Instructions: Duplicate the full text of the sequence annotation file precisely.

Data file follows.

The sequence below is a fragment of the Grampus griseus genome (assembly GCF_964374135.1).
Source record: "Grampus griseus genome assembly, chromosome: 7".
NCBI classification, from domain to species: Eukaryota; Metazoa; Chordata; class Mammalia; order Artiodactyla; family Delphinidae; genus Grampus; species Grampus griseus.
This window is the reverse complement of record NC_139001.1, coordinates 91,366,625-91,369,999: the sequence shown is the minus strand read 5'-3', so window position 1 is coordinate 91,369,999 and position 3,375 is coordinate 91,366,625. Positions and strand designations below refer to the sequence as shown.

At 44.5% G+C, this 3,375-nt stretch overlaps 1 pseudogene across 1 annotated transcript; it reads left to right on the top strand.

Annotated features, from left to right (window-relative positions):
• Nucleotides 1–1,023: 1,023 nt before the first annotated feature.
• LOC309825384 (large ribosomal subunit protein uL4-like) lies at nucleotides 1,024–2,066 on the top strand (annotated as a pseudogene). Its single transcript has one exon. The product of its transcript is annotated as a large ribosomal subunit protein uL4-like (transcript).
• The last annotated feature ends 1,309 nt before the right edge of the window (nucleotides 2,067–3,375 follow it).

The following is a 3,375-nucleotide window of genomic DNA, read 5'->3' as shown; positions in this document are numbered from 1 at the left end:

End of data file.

The sequence below is a fragment of the Grampus griseus genome (assembly GCF_964374135.1).
Source record: "Grampus griseus genome assembly, chromosome: 7".
NCBI classification, from domain to species: Eukaryota; Metazoa; Chordata; class Mammalia; order Artiodactyla; family Delphinidae; genus Grampus; species Grampus griseus.
This window is the reverse complement of record NC_139001.1, coordinates 91,366,625-91,369,999: the sequence shown is the minus strand read 5'-3', so window position 1 is coordinate 91,369,999 and position 3,375 is coordinate 91,366,625. Positions and strand designations below refer to the sequence as shown.

At 44.5% G+C, this 3,375-nt stretch overlaps 1 pseudogene across 1 annotated transcript; it reads left to right on the top strand.

Annotated features, from left to right (window-relative positions):
• Nucleotides 1–1,023: 1,023 nt before the first annotated feature.
• LOC309825384 (large ribosomal subunit protein uL4-like) lies at nucleotides 1,024–2,066 on the top strand (annotated as a pseudogene). Its single transcript has one exon. The product of its transcript is annotated as a large ribosomal subunit protein uL4-like (transcript).
• The last annotated feature ends 1,309 nt before the right edge of the window (nucleotides 2,067–3,375 follow it).

The following is a 3,375-nucleotide window of genomic DNA, read 5'->3' as shown; positions in this document are numbered from 1 at the left end: